Possibly one of the greatest Awaodori festivals in Kanagawa Prefecture took place a couple of weeks ago in the city of Yamato. Unlike the shopping street dominated festivals of Tokyo this takes place on the wide roads and streets surrounding the main station, similar in feel to the mighty Minamikoshigaya Awaodori festival in Saitama Prefecture. The festival start was severely delayed by massive rains that managed to soak more than one team. Fortunately in this kind of summer heat even a complete soaking is not likely be more than an inconvenience and the festival finished without a problem.
One of my favorite teams was the local Shinbashiren (新橋連) who put on a massive performance and were one of the big crowd pleasers with some very talented younger dancers. If you are in Tokyo or the Yokohama area this time next year, do not miss this great festival!
If you are in Tokyo tonight and looking for something fun to see I recommend visiting the Koujiya Awaodori festival in Tokyo’s Ota Ward, not far from the Haneda Airport. It is a two day event starting tonight and ending tomorrow Saturday, from 1900 to 2100. Koujiya Station is on the Keikyu Airport Line (Keikyukukousen), but it is also possible to walk there from the Keikyu Kamata Station (less than 15 minutes) or the Kamata Station (less than 25 minutes) if you are less keen on the trains.
One of the teams performing tonight will be the Gorakuren (伍楽連), a team from the neighboring Kanagawa Prefecture’s city of Sagamihara. I know most photographers focus on the wonderful looking women of Awaodori but there are a lot of very cool men also performing in each of the teams. Here are some of the guys dancing and drumming for Gorakuren!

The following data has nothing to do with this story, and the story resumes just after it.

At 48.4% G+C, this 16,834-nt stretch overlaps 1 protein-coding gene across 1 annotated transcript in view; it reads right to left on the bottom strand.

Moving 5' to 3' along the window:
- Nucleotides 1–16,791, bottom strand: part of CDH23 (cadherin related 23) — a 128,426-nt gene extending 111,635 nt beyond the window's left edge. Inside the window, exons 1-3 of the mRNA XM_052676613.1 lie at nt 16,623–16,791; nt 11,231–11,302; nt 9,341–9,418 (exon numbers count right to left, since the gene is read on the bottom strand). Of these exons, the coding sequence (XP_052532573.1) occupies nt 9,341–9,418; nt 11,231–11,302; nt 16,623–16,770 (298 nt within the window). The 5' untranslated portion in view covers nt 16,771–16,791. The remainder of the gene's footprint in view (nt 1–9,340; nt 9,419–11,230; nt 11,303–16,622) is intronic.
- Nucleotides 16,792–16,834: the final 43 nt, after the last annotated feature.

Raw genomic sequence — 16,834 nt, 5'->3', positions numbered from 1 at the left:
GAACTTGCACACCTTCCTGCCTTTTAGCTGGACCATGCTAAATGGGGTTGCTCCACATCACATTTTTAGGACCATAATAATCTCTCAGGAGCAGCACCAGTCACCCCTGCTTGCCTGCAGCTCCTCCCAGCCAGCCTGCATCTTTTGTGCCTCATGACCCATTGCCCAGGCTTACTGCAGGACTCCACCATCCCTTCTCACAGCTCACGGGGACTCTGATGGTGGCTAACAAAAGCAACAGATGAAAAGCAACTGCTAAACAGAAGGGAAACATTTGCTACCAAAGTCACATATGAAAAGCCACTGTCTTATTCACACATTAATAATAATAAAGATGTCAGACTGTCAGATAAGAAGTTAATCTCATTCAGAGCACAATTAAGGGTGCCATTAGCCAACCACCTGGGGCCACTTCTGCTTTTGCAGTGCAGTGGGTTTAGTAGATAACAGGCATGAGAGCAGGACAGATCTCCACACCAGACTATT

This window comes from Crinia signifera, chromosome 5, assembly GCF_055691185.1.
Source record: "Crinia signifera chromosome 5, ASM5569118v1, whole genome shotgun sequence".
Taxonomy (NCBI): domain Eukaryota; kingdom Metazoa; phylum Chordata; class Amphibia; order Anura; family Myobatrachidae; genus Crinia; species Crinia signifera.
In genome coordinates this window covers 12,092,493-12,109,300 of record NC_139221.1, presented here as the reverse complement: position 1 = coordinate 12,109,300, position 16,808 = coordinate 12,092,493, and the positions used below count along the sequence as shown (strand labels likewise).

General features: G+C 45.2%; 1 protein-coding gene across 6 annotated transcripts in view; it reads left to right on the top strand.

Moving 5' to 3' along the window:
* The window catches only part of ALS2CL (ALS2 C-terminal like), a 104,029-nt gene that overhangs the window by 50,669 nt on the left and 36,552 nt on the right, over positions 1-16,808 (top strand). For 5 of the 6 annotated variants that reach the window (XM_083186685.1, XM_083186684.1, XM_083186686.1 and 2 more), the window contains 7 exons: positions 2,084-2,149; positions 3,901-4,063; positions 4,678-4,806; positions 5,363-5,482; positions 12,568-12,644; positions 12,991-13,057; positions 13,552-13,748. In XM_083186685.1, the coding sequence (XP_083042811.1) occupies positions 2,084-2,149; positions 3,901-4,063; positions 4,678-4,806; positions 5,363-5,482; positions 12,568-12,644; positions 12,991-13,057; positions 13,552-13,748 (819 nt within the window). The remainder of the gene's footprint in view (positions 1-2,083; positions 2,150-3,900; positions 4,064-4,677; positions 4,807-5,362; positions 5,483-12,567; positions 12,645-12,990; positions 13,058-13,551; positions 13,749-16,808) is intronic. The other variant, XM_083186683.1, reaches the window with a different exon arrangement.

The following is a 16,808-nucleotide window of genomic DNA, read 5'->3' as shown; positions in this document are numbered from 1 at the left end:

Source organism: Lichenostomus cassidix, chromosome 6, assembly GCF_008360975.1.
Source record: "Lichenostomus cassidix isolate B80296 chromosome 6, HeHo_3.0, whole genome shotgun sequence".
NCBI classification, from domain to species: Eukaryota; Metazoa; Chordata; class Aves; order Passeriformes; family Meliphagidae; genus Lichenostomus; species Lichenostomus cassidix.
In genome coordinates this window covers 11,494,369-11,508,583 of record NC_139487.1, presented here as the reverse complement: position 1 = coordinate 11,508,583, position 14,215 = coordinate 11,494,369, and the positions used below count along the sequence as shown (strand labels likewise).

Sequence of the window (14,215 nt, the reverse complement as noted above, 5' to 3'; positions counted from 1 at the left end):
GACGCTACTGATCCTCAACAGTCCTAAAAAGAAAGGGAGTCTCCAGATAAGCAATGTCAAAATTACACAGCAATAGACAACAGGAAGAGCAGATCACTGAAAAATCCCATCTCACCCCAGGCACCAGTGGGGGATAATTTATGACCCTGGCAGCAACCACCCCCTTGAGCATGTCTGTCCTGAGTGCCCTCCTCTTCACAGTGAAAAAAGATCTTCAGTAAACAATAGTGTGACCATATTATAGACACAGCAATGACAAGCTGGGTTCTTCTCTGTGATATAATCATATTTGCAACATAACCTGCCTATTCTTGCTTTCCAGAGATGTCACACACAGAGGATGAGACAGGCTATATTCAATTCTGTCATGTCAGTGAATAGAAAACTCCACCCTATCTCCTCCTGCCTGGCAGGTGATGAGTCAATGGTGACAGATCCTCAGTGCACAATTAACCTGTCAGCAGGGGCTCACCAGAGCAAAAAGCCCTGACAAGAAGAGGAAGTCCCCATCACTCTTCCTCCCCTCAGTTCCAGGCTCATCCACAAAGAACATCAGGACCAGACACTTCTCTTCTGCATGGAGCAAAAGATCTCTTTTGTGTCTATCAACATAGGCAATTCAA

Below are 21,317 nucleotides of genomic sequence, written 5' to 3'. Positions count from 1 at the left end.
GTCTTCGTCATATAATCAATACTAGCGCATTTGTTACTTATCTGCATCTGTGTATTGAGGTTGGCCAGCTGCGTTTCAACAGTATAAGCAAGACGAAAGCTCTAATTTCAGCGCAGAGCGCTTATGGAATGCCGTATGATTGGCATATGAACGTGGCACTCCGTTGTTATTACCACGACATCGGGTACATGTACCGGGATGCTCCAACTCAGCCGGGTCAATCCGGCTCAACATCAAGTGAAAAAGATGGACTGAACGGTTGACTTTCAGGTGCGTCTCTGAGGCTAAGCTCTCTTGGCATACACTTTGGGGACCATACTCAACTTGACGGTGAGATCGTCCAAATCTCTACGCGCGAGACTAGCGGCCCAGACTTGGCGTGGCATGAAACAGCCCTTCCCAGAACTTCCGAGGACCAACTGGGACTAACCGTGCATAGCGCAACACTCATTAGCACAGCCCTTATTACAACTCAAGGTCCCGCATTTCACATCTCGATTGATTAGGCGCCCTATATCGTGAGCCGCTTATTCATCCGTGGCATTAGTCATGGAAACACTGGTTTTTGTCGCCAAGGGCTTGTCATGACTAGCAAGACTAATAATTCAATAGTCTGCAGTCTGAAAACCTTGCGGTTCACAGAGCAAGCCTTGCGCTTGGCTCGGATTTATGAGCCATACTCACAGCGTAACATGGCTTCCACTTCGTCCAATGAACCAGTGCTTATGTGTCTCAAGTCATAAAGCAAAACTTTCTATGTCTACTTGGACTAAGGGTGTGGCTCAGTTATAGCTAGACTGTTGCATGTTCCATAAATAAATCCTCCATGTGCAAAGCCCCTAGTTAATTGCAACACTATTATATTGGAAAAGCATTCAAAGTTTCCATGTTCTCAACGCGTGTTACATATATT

Last Saturday saw the one day only, once a year Kitamachi Awaodori Festival in Tokyo’s Nerima Ward, just next to Tobu-Nerima Station. Kitamachi is the original heart of the modern day Nerima Ward and it was one of the biggest way stations on the Edo period highway between Edo (ancient Tokyo) and Kawagoe to the north in Saitama prefecture. At these way stations transports of goods, people and information was made easier by the reserves of men and horses standing by and the way station in Kitamachi was famous for being able to provide a full compliment of horses unlike other way stations that often had to call for help from neighboring villages when large groups or big transports came through. This pride in their horses and the local people’s skill in taming them became the base for the modern name of the ward, Nerima (練馬).
The old highway is perfectly suitable for festivals and parades like the Awaodori summer festivals being organized every year around Tokyo. I saw many teams, some new, some familiar, some famous and some peculiar ones. One of the most famous must be the Shinoburen who did a great performance despite the weather. The end of July is usually one of the hottest periods of the year in Tokyo and temperatures stay in the mid thirties well in to the night making the three hours of dancing extremely hard on the performers. I have even seen members of the audience drop down from the heat and all they did was sitting down and enjoying the show! Despite Kitamachi being one of the physically most demanding Awaodori festivals in Tokyo it remains popular with especially the locals.
Last night saw the start of the fantastic Kagurazaka Awaodori Festival, the third day in four day Kagurazaka Matsuri. The last day is tonight with the kid’s teams performing from 1800 to 1900 and then the adult’s teams from 1900 to 2100. You can get to Kagurazaka from either Iidabashi station, Ushigome Kagurazaka or Kagurazaka stations. The further up you go on the street the fewer people you are likely to have to fight for a good spot with, so if it seems to crowded down hill just keep walking to the second area of the festival!
Last night I took these photos of the always fantastic Tenguren and their little Kotenguren kids. I can’t get enough of this team! Even though Awaodori dance is traditionally from Tokushima Prefecture there are dozens of great teams here in Tokyo!